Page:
She tours children's works to schools nationally with School Performance Tours, is a member of the Bathurst physical theatre ensemble Lingua Franca and one half of darkroom — a visual arts practice with videographer Sean O'Keeffe.

(Photo by Jeremy Belinfante) 

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timonthy gwyn 100Timothy Gwyn is a professional pilot in Canada, where he flies to remote communities. During a lull in his flying career, he was a radio announcer for three years, and he is also an author.

In addition to short stories at AntipodeanSF and NewMyths.com, his SF novel is available internationally in print and ebook formats. "Avians" draws on his love of alternative aviation to tell the tale of a girl who runs away from home to join a cadre of glider pilots on a world without metal or fossil fuels.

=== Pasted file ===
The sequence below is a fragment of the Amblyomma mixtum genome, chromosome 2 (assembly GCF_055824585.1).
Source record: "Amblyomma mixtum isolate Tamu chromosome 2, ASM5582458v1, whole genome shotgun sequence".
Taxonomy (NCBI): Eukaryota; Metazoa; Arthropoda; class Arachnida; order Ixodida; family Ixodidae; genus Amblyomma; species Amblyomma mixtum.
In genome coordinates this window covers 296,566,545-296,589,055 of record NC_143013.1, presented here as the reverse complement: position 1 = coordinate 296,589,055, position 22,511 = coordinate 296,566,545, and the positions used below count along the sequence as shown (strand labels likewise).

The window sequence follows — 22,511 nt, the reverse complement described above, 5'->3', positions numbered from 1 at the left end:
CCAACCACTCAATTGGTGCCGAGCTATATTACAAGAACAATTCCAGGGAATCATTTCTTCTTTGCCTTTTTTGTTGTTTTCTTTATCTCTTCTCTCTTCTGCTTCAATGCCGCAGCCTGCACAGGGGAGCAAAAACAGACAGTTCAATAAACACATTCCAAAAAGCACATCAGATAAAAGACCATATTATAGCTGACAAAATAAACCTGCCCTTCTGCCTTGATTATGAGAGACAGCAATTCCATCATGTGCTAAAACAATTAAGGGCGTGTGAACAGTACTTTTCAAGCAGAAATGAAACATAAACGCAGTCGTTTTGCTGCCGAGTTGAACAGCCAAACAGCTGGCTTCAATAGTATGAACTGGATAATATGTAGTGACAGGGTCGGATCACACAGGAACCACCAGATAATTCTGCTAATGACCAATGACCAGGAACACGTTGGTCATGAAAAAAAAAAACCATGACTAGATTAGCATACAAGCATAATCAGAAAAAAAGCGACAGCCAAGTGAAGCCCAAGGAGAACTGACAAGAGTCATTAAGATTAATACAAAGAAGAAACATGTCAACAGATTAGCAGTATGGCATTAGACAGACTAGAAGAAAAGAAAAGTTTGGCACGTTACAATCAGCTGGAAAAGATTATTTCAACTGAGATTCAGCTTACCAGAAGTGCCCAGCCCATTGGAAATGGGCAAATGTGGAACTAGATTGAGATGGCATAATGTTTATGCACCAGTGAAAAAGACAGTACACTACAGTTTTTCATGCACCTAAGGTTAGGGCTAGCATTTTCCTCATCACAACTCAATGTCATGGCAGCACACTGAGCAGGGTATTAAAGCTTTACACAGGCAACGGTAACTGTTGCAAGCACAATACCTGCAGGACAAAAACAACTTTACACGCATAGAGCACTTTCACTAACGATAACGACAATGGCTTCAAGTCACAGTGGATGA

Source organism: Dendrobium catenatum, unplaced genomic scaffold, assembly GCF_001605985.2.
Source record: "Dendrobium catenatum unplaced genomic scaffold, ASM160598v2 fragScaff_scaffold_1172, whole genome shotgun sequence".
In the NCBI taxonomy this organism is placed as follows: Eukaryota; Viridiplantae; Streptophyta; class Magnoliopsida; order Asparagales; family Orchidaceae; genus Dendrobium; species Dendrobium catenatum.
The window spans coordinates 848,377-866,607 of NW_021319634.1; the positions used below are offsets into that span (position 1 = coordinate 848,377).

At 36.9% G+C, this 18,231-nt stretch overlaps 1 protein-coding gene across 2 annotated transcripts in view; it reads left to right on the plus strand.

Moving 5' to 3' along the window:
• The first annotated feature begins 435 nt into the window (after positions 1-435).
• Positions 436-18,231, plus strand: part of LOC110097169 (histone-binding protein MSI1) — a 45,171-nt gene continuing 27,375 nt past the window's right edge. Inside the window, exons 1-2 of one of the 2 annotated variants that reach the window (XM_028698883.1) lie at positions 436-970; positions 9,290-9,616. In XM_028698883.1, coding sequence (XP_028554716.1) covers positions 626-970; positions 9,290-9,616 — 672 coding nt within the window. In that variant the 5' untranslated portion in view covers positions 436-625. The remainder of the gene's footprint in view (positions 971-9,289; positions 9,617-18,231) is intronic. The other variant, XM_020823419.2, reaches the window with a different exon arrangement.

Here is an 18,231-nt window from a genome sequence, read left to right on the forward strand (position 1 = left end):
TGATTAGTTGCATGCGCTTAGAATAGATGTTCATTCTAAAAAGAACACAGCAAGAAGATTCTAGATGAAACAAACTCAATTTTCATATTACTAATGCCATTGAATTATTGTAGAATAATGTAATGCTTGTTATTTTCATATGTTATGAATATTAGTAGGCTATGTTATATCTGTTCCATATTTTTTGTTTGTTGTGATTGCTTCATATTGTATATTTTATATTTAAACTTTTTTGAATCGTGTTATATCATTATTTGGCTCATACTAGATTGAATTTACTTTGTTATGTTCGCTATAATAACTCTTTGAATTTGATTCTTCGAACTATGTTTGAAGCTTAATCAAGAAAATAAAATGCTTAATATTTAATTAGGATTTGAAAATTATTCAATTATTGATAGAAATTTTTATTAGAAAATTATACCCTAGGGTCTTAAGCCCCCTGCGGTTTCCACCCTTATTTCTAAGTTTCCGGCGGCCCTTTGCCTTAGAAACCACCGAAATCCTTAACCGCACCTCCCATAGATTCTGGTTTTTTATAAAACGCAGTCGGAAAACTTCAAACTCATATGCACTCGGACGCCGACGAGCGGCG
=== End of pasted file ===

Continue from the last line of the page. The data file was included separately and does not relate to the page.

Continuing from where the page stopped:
On Twitter, he is @timothygwyn, and his blogs are at <timothygwyn.com>.

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marg essex 200Margaret lives the good life on a small piece of rural New South Wales Australia, with an amazing man, a couple of pets, and several rambunctious wombats.

She feels so lucky to be a part of the AntiSF team.

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The AntipodeanSF Radio Show

AntiSF Radio Show

antipod-show-50The AntipodeanSF Radio Show delivers audio from the pages of this magazine.

The weekly program features the stories from recently published issues, usually narrated by the authors themselves.

Listen to the latest episode now: